She progressed to making overalls for her younger brother Austin, and by the time she was 13 she was making most of her own clothes.  Lots of those clothes were made from the infamous feed sacks that she picked out from the Farm Supply in Jennings.  (She went along with my Grandpa when he was buying feed.)  I thought I’d post a photo of young Betty Lou from that time. 

But there is more family history to this fascination with fabric.  Her mother was Myrtle Phenice Bucklin and she was a seamstress, too.  Hence the sewing machine in the house.  She herself had learned from her mother as well.  That would have been Daisy Keys Phenice.  Again, Daisy learned from her mother Martha Cook Keys.  Martha was born in England and had a special talent for sewing.  She actually learned her craft in an apprenticeship in London.  After that, in 1860, she went to Paris, France, to gain more knowledge of the field.  This led to her opening up a successful dressmaking shop in London.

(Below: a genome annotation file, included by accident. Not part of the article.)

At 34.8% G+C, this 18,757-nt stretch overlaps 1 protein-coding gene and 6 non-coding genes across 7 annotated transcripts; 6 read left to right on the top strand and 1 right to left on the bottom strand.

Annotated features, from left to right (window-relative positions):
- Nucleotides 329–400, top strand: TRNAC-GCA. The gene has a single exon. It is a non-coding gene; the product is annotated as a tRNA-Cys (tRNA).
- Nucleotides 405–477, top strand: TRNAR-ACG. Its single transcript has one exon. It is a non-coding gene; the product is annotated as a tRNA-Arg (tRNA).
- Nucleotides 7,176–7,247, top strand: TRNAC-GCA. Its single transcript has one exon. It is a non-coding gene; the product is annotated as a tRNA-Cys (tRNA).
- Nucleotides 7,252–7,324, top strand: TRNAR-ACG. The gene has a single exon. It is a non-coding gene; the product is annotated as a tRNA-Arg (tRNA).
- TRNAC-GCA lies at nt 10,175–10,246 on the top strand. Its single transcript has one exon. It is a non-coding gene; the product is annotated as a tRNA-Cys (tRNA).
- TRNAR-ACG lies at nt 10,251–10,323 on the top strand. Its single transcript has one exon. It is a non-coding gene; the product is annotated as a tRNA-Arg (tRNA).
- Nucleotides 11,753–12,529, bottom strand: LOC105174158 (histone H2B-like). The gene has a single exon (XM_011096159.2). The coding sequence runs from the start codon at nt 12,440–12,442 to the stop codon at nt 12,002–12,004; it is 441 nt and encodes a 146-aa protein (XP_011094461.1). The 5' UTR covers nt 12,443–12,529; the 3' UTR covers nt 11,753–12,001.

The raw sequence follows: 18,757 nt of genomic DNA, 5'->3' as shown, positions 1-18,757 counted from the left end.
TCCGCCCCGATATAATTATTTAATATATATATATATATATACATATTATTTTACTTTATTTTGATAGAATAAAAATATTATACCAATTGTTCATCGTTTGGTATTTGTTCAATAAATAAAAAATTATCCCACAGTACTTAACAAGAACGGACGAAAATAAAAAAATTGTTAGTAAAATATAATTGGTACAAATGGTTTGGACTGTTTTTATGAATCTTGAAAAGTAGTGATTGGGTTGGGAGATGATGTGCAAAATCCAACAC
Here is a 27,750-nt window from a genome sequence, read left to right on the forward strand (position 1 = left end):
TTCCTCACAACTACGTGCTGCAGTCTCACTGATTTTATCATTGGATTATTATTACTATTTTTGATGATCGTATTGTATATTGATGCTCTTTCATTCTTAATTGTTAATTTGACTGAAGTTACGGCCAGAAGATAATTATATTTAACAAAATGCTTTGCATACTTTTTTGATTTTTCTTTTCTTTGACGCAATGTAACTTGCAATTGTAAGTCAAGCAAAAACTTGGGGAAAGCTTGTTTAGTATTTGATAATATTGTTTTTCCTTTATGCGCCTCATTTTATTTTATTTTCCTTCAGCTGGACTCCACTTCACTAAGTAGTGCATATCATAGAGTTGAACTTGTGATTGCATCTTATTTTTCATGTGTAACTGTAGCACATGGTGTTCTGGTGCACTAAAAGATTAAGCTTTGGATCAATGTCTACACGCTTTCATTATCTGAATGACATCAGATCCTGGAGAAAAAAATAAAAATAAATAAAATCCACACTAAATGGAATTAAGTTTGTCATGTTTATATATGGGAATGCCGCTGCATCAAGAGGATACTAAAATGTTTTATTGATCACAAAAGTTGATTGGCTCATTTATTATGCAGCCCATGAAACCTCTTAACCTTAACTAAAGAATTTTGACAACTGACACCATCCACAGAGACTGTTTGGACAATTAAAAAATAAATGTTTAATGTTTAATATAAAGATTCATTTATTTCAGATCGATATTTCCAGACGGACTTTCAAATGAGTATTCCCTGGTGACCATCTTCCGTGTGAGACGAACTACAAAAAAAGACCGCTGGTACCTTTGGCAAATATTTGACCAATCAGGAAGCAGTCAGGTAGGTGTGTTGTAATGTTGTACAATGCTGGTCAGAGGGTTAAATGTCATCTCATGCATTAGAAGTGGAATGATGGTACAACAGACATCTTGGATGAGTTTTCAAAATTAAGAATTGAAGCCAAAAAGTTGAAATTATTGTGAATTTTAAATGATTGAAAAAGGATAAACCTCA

Years later Martha got married and had five children, all the while continuing to run the shop.  Daisy was the oldest daughter and she would help out in the shop.  I wonder what tips and techniques that my mom learned from Daisy had been passed down from her own mother who learned them in London or Paris?  It makes me wish (somewhat) I had learned bit more of those skills when I was younger.  The best I do is replace buttons on shirts and pants.  I know just the other day my brother was hemming his daughter’s homecoming dress.  My sisters did learn how to sew, but I’m not sure that it really caught on with them. 

But nowadays everyone just buys their own clothes.  Who has time to make their own?  My mom grew up in the Depression.  It was a different time.  When she talked about making clothes out of feed sacks, it didn’t seem like she was trying to make us feel sorry for her.  (Though sometimes we thought she was: Gunnysack Dresses) She got a lot of satisfaction out of making something nice out of something that could have been discarded.

There’s something to be said about being satisfied with what you have.

Bucklin Burials

Gravesite service of Louis Charles Bucklin in 1927.